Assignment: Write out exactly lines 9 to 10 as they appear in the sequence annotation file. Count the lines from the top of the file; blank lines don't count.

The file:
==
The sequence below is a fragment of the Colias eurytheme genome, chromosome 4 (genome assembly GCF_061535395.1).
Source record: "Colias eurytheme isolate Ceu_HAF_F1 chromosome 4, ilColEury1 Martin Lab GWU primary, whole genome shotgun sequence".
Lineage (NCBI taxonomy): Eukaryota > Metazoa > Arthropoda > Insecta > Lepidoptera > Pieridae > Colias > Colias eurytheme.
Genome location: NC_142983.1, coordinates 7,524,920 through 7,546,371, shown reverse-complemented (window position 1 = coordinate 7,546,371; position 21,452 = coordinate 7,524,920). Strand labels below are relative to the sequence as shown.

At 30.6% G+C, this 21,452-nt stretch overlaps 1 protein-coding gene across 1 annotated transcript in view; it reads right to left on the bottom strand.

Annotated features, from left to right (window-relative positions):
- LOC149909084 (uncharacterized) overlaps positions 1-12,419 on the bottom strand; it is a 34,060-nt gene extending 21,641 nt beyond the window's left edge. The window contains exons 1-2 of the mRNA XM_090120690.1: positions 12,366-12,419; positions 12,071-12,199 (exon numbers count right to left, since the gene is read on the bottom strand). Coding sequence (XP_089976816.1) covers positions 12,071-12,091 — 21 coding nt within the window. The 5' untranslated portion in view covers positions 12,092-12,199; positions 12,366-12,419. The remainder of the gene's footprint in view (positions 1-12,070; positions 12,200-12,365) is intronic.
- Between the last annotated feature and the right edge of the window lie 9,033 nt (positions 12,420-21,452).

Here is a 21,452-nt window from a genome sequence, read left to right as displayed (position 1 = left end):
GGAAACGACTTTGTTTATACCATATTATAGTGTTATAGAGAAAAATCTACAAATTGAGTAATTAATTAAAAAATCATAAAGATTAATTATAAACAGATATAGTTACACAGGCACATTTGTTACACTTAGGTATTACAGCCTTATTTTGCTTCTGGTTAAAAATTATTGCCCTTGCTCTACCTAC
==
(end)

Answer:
Here is a 21,452-nt window from a genome sequence, read left to right as displayed (position 1 = left end):
GGAAACGACTTTGTTTATACCATATTATAGTGTTATAGAGAAAAATCTACAAATTGAGTAATTAATTAAAAAATCATAAAGATTAATTATAAACAGATATAGTTACACAGGCACATTTGTTACACTTAGGTATTACAGCCTTATTTTGCTTCTGGTTAAAAATTATTGCCCTTGCTCTACCTAC